Arthur “Ace” Enders is the creative force behind not one, but three rock groups: The Early November, Ace Enders and A Million Different People, and I Can Make a Mess Like Nobody’s Business. These are part of a trifecta of bands that inhabit the mind of an indie rock icon. It is a music career that has been flying full force for 11 years now, and he has worked with labels such as Drive-Thru Records, Vagrant Records, Rise Records, and Regular Music. He also owns and operates his own studio in Hammonton, New Jersey, called, The Living Room. It was there that he recorded his newest addition to his ongoing catalog. On October 9, 2014, Enders released a new solo album entitled Growing In, under the recently shortened, I Can Make a Mess moniker. FDRMX had the pleasure of exchanging thoughts with Enders and discussing the unexpected release.
Growing In was an interesting choice for an album name, but what does it mean exactly? “It is basically about that change that we as artists need to make to stay current,” says Enders. “It is not that being current is the most important thing, but it is important if you want to make a career out of this. I need to keep myself busy, I have always been that way. Also, the words ‘growing in’ were a lyric towards the end of the record on the track “Growing Into What You’ll Grow Out Of.” Those words just kind of stuck with me. I have always really liked them a lot.”
With such tribulations, and expectations it is easy to understand why Enders stays so busy, but how does he make the decision when it comes to prioritizing which of his projects get a certain song? “Well, they all sort of start at the same place, I’ll start writing a song and depending on whether or not The Early November is going to use it, it may become a solo project song.” Enders says, “I never really write something, and think that it’s going to be specifically for one project or another, I just write the songs, and if it feels right for one of my projects then that’s the direction it tends to go towards. These songs specifically, were not going to be used for The Early November, so it made sense to use it for I Can Make a Mess.”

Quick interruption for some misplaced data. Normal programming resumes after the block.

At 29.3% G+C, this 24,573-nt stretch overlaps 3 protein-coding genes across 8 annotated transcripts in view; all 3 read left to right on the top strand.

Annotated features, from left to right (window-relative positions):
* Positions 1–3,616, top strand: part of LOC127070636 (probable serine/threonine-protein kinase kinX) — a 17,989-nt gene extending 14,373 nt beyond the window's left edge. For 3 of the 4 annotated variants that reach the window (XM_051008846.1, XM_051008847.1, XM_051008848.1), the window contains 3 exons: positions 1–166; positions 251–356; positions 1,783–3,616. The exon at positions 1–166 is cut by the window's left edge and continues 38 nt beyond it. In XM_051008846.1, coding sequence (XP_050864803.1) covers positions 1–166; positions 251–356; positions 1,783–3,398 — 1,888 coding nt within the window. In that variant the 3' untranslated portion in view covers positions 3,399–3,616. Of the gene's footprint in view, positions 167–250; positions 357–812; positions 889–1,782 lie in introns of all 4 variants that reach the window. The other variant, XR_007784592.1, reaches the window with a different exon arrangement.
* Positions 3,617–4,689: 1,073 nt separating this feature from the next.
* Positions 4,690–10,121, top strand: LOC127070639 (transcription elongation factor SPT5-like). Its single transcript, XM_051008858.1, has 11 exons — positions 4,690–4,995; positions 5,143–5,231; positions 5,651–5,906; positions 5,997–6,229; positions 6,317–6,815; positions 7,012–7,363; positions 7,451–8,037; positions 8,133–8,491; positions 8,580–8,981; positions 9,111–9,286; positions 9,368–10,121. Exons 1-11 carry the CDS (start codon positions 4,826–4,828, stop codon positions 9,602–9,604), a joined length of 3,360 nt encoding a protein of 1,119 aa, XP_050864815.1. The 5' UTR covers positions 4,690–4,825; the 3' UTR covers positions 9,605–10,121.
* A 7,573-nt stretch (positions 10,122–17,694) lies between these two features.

Enders wrote almost the entire album on the fly, he wasted no time constructing the chord changes and melodies. It was mostly composed in fifteen minutes, while also bouncing the tracks for another project that he was working on. Enders recorded the impromptu songs on his iPhone, and used them as layers in his final editions. An approach like this is interesting and must have some reasoning behind it. “I just felt like I have always been good at writing lots of material, it is just the way I have always been. With this album though, I was getting ready to sign another deal for a new solo album, but I had been having some major writers block for about a year. So, while I was doing the bounces for another band’s record, I decided to just stop thinking, and to just start working. It was more of a way to overcome this block that I was having.” Enders mentions, “Really, I just wanted this album to have that feeling, it needed the personality of just doing and not thinking. I don’t know if you can tell but the album has an overall theme of exhaustion to it. I was so tired, being in this music business is a hard thing to do, it is especially hard to stay current and to make it a career.”
We live in a dark world, and Ace’s music has had that essence to it for a long time. As the years went on, his music evolved. The sultry nature of his tunes changed from a sonically depressing sound to a more uplifting and fun sound over the years. Nevertheless, much of the words are as dark as they have ever been. “I’m not really sure why that is.” Enders replies, “I think that for the most part when I was writing For All of This and The Room’s Too Cold for The Early November, I wrote them from the perspective of a relationship with someone. Not all of the songs were about relationships, but they had that way about them. They were all written from that point of view, but I don’t really write from that perspective anymore.” Although that may be the case, it still leaves listeners intrigued and wondering more than ever where the artist’s mind is at, and what he hopes for with this release.
“I just wanted people to understand how bitter sweet life really is, there are so many ups and downs, and I don’t know if you know this but being in the music business is weird. I’ve got a family, we’ve all got obligations and things that are important to us. Sometimes it is hard, and sometimes it’s beautiful. I just really wanted this record to have that type of emotion about it. It’s a lot of fun to listen to and play, but it’s still got this dark undertone to it. Not that it’s a dark album, but it still has a darkness to it.”
The intrepid artist had some advice to share with anyone passionate enough about this kind of life. “Just keep doing it,” Enders says, “you’re going to see your peers, and kids ten years younger than you becoming more successful than you have ever been. I’ve been there, it’s not going to feel good, but you have to keep pushing through. I would say the most important thing to do, is to make music that you like, that you think is cool, and that you are proud of. You do not need to be validated by anyone for your music to matter, but as a career move you have to adapt to the way that things are changing.”
Ace Enders plans on releasing a new record with The Early November in the summer 2015. The band is currently finishing up the recording process in which Enders is handling all of the production. They will outsource the mixing, and mastering to another engineer. You can find out more about the new album here.